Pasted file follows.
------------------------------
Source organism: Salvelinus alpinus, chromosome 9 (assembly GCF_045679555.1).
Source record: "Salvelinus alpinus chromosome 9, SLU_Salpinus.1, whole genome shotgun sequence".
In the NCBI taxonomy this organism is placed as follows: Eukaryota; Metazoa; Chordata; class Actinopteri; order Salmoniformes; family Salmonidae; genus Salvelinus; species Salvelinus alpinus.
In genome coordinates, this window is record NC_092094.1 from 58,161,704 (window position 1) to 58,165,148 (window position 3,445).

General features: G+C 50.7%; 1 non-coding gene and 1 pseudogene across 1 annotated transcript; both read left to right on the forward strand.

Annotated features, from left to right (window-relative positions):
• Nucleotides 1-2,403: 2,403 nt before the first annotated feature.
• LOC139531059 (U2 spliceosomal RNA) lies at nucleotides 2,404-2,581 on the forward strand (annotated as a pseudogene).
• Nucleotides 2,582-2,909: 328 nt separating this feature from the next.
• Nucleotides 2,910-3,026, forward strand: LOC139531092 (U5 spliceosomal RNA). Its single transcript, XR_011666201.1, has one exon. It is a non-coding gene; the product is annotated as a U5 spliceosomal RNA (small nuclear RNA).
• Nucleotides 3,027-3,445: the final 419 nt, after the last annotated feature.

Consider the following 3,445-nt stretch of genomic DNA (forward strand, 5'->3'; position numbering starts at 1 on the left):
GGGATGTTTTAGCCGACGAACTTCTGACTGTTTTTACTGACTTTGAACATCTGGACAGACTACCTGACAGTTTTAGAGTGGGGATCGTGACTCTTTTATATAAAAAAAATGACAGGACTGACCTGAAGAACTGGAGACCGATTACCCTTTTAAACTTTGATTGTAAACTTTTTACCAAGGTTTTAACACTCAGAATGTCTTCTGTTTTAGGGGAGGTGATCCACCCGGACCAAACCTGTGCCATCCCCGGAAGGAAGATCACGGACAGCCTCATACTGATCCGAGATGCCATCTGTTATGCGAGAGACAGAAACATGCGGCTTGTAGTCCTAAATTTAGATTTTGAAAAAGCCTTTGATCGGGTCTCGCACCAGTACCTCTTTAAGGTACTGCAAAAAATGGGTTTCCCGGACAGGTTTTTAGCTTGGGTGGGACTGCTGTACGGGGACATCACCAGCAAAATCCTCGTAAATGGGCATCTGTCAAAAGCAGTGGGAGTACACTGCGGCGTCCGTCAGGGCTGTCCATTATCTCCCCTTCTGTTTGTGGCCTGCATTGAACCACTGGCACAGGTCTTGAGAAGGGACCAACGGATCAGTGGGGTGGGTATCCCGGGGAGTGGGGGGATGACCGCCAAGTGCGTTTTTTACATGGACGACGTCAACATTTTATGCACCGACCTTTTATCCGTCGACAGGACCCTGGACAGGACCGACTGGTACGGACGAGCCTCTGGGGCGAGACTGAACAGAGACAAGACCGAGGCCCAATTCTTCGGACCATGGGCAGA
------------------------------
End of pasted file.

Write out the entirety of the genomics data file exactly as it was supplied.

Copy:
Source organism: Salvelinus alpinus, chromosome 9 (assembly GCF_045679555.1).
Source record: "Salvelinus alpinus chromosome 9, SLU_Salpinus.1, whole genome shotgun sequence".
In the NCBI taxonomy this organism is placed as follows: Eukaryota; Metazoa; Chordata; class Actinopteri; order Salmoniformes; family Salmonidae; genus Salvelinus; species Salvelinus alpinus.
In genome coordinates, this window is record NC_092094.1 from 58,161,704 (window position 1) to 58,165,148 (window position 3,445).

General features: G+C 50.7%; 1 non-coding gene and 1 pseudogene across 1 annotated transcript; both read left to right on the forward strand.

Annotated features, from left to right (window-relative positions):
• Nucleotides 1-2,403: 2,403 nt before the first annotated feature.
• LOC139531059 (U2 spliceosomal RNA) lies at nucleotides 2,404-2,581 on the forward strand (annotated as a pseudogene).
• Nucleotides 2,582-2,909: 328 nt separating this feature from the next.
• Nucleotides 2,910-3,026, forward strand: LOC139531092 (U5 spliceosomal RNA). Its single transcript, XR_011666201.1, has one exon. It is a non-coding gene; the product is annotated as a U5 spliceosomal RNA (small nuclear RNA).
• Nucleotides 3,027-3,445: the final 419 nt, after the last annotated feature.

Consider the following 3,445-nt stretch of genomic DNA (forward strand, 5'->3'; position numbering starts at 1 on the left):
GGGATGTTTTAGCCGACGAACTTCTGACTGTTTTTACTGACTTTGAACATCTGGACAGACTACCTGACAGTTTTAGAGTGGGGATCGTGACTCTTTTATATAAAAAAAATGACAGGACTGACCTGAAGAACTGGAGACCGATTACCCTTTTAAACTTTGATTGTAAACTTTTTACCAAGGTTTTAACACTCAGAATGTCTTCTGTTTTAGGGGAGGTGATCCACCCGGACCAAACCTGTGCCATCCCCGGAAGGAAGATCACGGACAGCCTCATACTGATCCGAGATGCCATCTGTTATGCGAGAGACAGAAACATGCGGCTTGTAGTCCTAAATTTAGATTTTGAAAAAGCCTTTGATCGGGTCTCGCACCAGTACCTCTTTAAGGTACTGCAAAAAATGGGTTTCCCGGACAGGTTTTTAGCTTGGGTGGGACTGCTGTACGGGGACATCACCAGCAAAATCCTCGTAAATGGGCATCTGTCAAAAGCAGTGGGAGTACACTGCGGCGTCCGTCAGGGCTGTCCATTATCTCCCCTTCTGTTTGTGGCCTGCATTGAACCACTGGCACAGGTCTTGAGAAGGGACCAACGGATCAGTGGGGTGGGTATCCCGGGGAGTGGGGGGATGACCGCCAAGTGCGTTTTTTACATGGACGACGTCAACATTTTATGCACCGACCTTTTATCCGTCGACAGGACCCTGGACAGGACCGACTGGTACGGACGAGCCTCTGGGGCGAGACTGAACAGAGACAAGACCGAGGCCCAATTCTTCGGACCATGGGCAGA